By Thompson Clark, Mauldin Economics
Few brands are as universally recognized as this one—
Just one picture of a swoosh, and everyone knows we’re talking about Nike (NKE), the wildly successful athletic apparel company.
Since the 1970s, Nike has grown from a small Oregon running shoe company into a $258 billion global juggernaut. So, it’s no surprise that Nike handed astronomical gains to its early investors. Shares have soared nearly 1,000-fold since the company’s 1980 IPO.
A $1,000 investment in Nike in 1980 would be worth over $900,000 today. But let’s face it—Nike is a bit of an outlier. Very few apparel companies will ever be that successful.
Fortunately, you don’t need to find “the next Nike” to make money in athletic apparel stocks. Even the more modestly successful companies can deliver tremendous returns, as I’ll show you in a moment.
In this issue of Smart Money Monday, we’ll also look at an exciting Swiss running shoe company that’s set to go public any day now. I think it has the potential to become the next big winner in the athletic apparel space. But before we get to that…
- You’ve probably noticed that athletic wear isn’t just for athletes anymore.
Today, people wear running shoes to the office and yoga pants to the grocery store. Lululemon (LULU) has played a big part in this trend. The company practically created the “athleisure” category, as its yoga pants became an “everywhere” pant for young women.
Early investors have benefitted big time from this trend. Shares of Lululemon have shot up 28X since the company’s 2007 IPO.
- Under Armour (UAA) has also grown into a dominant player in this space…
Former collegiate football player Kevin Plank founded the athletic wear company in 1996, selling moisture-wicking shirts out of his car. Like Nike, the company gained momentum by sponsoring collegiate sports teams and partnering with high-profile athletes, like basketball star Steph Curry.
Today, the $10 billion company sells a full line of athletic wear—everything from basketball shorts to hats to fishing shoes. And that’s translated into big gains for investors. Despite a few bumps along the way, shares of Under Armour have risen 7X since its 2005 IPO.
- Lululemon and Under Armour had a few things in common when they went public.
For one, they weren’t complete unknowns. They each had sales of over $150 million when they IPO’d. Yet they still had plenty of room to grow. Today, Lululemon and Under Armour both do over $4 billion in annual sales.
This is one of the upsides to owning athletic apparel brands. They often begin as niche companies—selling running shoes, or yoga pants, or moisture-wicking t-shirts. But they have a lot of room to expand from there. In fact, virtually everyone is a potential customer.
This is why an apparel company that already generates hundreds of millions in sales has the potential to generate billions in sales—and make investors rich in the process. Which brings us to the newcomer I’ve been tracking…
- Could this shoe company be the next Nike?
Maybe. But like I said, even if it’s just a fraction as successful as Nike, it could still hand early investors huge returns.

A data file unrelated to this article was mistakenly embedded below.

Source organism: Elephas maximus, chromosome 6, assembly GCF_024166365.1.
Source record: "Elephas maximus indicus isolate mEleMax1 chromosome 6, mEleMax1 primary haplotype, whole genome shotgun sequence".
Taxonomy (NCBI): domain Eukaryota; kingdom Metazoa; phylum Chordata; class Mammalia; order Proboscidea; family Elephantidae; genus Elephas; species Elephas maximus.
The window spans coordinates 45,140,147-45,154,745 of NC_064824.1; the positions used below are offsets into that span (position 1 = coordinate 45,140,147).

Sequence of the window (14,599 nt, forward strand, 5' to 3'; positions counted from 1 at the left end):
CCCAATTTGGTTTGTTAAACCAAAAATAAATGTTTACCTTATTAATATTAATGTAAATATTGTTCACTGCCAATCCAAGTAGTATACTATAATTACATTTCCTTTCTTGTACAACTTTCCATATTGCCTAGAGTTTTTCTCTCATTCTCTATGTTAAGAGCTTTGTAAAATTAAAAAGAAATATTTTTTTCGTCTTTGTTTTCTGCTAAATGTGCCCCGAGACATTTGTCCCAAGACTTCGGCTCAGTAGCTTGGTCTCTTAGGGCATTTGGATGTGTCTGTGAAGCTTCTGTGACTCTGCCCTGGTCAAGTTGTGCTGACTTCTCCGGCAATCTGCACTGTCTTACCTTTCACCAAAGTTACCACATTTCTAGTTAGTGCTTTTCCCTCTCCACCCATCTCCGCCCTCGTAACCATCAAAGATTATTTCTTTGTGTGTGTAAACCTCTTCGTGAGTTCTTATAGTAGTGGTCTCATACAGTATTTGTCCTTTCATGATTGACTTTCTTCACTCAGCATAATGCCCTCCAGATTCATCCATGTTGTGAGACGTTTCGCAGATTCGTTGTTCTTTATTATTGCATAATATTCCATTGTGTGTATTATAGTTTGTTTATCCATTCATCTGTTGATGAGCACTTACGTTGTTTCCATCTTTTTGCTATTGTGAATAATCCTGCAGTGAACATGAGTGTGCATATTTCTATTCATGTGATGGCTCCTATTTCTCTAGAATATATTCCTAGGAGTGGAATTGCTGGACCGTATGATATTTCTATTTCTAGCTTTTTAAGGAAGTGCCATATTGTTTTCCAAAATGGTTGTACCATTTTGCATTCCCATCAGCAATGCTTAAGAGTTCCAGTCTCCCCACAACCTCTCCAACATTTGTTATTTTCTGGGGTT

I’m talking about Swiss running shoe company On, which was founded in 2010 by a group of Swiss athletes and entrepreneurs, including six-time Ironman champion Olivier Bernhard.
As a world-class athlete, Bernhard couldn’t find the type of shoe he wanted. So, he and his partners decided to make them. The company has already generated nearly $500 million in worldwide sales. And my research shows it still has lots of room to grow.
- On’s shoes have a pretty distinct look…
Some might even call them a little gimmicky. But I can assure you they are not. My wife and I aren’t runners, but we are both big fans—we’re each on our second pair. Just like Nike and Under Armour before it, On made products for more serious athletes first. Then it expanded into the vast market of people who wear running shoes and other athletic apparel in their everyday lives.
And just like Nike and Under Armour, On has partnered with a high-profile athlete to help it grow. Tennis superstar Roger Federer invested in the company in 2019. And it now sells a “tennis-inspired” shoe bearing his name.
- On’s sales have grown 60% over the last year.
To put that in perspective, sales of Lululemon and Under Armour have grown around 20% annually since their respective IPOs.
Even better, my research shows that On’s sales could continue to grow 35% a year for the next 5 years. And 10 years out, it could easily be the size of Lululemon or Under Armour, generating around $4 billion a year in revenue.
As I mentioned earlier, On is set to IPO any day now—likely at around $20 per share. I’m very interested in this company. But at this point, I plan to wait for a more attractive entry point.
After all, buying shares on the cheap is critical. And sometimes a stock will crater after an IPO before marching higher. And if this does turn into the next Lululemon or Under Armour (or even Nike), we want to maximize our profits.
I’ll let you know when it’s time to pull the trigger.
Editor, Smart Money Monday
Originally published by Mauldin Economics, September 13, 2021.